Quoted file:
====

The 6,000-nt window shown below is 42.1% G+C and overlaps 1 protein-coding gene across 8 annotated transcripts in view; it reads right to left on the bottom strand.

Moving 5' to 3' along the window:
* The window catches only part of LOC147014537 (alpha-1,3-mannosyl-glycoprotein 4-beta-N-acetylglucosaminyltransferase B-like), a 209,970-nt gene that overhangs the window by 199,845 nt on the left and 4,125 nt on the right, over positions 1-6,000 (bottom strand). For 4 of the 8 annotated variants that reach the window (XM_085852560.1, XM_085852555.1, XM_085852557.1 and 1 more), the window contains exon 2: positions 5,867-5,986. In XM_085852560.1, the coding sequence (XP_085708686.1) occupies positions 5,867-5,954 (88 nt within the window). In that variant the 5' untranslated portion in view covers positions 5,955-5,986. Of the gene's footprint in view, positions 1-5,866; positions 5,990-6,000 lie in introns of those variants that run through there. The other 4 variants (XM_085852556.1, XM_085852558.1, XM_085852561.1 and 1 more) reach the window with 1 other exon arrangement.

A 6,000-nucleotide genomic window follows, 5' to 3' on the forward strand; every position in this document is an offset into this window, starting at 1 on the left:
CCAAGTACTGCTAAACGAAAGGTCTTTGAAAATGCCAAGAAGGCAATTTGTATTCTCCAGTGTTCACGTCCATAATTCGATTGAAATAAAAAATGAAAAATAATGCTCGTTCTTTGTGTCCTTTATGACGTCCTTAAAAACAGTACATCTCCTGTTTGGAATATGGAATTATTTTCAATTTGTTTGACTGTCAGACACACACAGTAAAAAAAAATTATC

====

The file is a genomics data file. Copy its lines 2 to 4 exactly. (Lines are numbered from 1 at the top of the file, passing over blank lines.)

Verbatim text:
Moving 5' to 3' along the window:
* The window catches only part of LOC147014537 (alpha-1,3-mannosyl-glycoprotein 4-beta-N-acetylglucosaminyltransferase B-like), a 209,970-nt gene that overhangs the window by 199,845 nt on the left and 4,125 nt on the right, over positions 1-6,000 (bottom strand). For 4 of the 8 annotated variants that reach the window (XM_085852560.1, XM_085852555.1, XM_085852557.1 and 1 more), the window contains exon 2: positions 5,867-5,986. In XM_085852560.1, the coding sequence (XP_085708686.1) occupies positions 5,867-5,954 (88 nt within the window). In that variant the 5' untranslated portion in view covers positions 5,955-5,986. Of the gene's footprint in view, positions 1-5,866; positions 5,990-6,000 lie in introns of those variants that run through there. The other 4 variants (XM_085852556.1, XM_085852558.1, XM_085852561.1 and 1 more) reach the window with 1 other exon arrangement.

A 6,000-nucleotide genomic window follows, 5' to 3' on the forward strand; every position in this document is an offset into this window, starting at 1 on the left: